by: Catherine Vianale (@catherineveeee)
Early this past summer, Sacramento based noise-punk band So Stressed released their latest album “The Unlawful Trade of Greco-Roman Art”. This album follows their 2012 release, “Attracted to Open Mouths”, and shows them continuing to hone their frantic, noise-driven brand of punk music, mirroring the feeling of riding an angry tiger in the eye of a tornado. It’s a hard-hitting, fast-paced album with guitar and vocal hooks that would make even the squarest of squares mosh uncontrollably in their bedroom. I corresponded with members Kenny Draper (drums) and Morgan Fox (synth/vocals) to talk about their influences, latest release, and other aspects of being in a touring band that have impacted them as musicians and members of the DIY community. Here’s what they had to say:
Catherine Vianale: How does the writing process usually work between the three of you? Is there one person who writes most of a song and presents it to the group, or is it more of a collaborative effort?
Kenny Draper: The writing process between the three of us is usually a collaborative effort. When one of us comes up with a part that we all agree is cool and fun to play, we’ll work together to come up with parts to compliment it and structure the parts into a song.
Morgan Fox: Yeah, it’s a much more collaborative thing now. Andy (Garcia, guitar) used to come up with almost everything on guitar during practice. It was a lot of him playing weird riffs and us saying, “Oh, that’s cool. Do that again.”
Now we all kind of work on stuff on our own and then bring it to practice and if we all like the part, we’ll kind of mess with it and make it longer or shorter or slower or something. We all write stuff by ourselves, but by the time we’ve brought it together and turned it into a full song, the parts are usually pretty different from how they started.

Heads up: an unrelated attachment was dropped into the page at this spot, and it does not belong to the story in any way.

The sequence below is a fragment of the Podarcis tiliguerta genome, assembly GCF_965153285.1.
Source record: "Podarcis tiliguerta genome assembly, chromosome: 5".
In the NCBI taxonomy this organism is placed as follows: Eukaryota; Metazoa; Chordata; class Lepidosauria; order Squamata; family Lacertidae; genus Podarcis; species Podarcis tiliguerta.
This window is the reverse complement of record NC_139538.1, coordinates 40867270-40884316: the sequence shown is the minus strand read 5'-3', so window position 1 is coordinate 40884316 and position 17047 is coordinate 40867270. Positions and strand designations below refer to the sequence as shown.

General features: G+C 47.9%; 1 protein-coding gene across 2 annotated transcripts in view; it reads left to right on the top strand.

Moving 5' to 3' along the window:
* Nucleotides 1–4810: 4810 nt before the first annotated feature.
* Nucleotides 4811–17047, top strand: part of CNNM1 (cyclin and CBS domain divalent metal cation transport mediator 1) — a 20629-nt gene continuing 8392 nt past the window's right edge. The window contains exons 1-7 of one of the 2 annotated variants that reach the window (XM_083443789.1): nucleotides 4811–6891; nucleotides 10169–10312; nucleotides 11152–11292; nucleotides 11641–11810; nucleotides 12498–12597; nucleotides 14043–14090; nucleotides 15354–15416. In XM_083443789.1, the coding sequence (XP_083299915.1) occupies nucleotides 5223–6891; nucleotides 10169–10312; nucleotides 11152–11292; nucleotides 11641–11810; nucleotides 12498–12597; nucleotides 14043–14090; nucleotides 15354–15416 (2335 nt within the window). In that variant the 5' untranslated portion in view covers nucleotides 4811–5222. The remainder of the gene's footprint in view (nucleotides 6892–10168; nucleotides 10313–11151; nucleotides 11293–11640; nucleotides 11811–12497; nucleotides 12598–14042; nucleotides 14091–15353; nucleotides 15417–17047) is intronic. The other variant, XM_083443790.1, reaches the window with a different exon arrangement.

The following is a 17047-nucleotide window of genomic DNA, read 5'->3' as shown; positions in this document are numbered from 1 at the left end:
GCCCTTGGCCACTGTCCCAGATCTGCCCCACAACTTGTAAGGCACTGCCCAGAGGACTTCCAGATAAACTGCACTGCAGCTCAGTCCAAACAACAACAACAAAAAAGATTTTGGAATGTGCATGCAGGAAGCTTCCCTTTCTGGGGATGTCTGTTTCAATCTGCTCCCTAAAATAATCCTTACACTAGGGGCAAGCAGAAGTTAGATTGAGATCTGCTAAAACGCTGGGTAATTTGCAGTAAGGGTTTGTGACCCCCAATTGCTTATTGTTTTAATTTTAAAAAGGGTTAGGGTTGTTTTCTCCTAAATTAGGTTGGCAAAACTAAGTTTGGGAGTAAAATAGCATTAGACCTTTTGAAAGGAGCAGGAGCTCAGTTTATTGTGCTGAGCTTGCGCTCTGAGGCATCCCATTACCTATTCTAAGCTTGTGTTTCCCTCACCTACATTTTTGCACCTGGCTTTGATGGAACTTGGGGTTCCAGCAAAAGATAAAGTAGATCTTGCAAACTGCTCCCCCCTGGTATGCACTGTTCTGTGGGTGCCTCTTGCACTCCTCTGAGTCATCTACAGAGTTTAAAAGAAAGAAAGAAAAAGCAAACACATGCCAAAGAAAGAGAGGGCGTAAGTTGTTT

CV: How did the music scene in Sacramento / Northern California influence your style and taste as musicians?
MF: I have been friends with a bunch of weird punkers since I was in high school and even though I never really got into listening to that kind of music too much, I’d go and see my friends’ bands play and it was always neat to watch them run and around and yell. That probably had some sort of impact on me back then.
KD: I don’t know very much about the music scene in Northern California. When I was in high school I would go see the band Tera Melos play sometimes. Going to see that band made me excited about the idea of playing rock and roll music.
MF: I think Tera Melos definitely influences our band. Even though we don’t sound anything alike, those guys just have an interesting, fun approach to music that I think is refreshing.
CV: Where did the title The Unlawful Trade of Greco-Roman Art come from? Are there any specific ideas or themes that the songs on this album circle back to?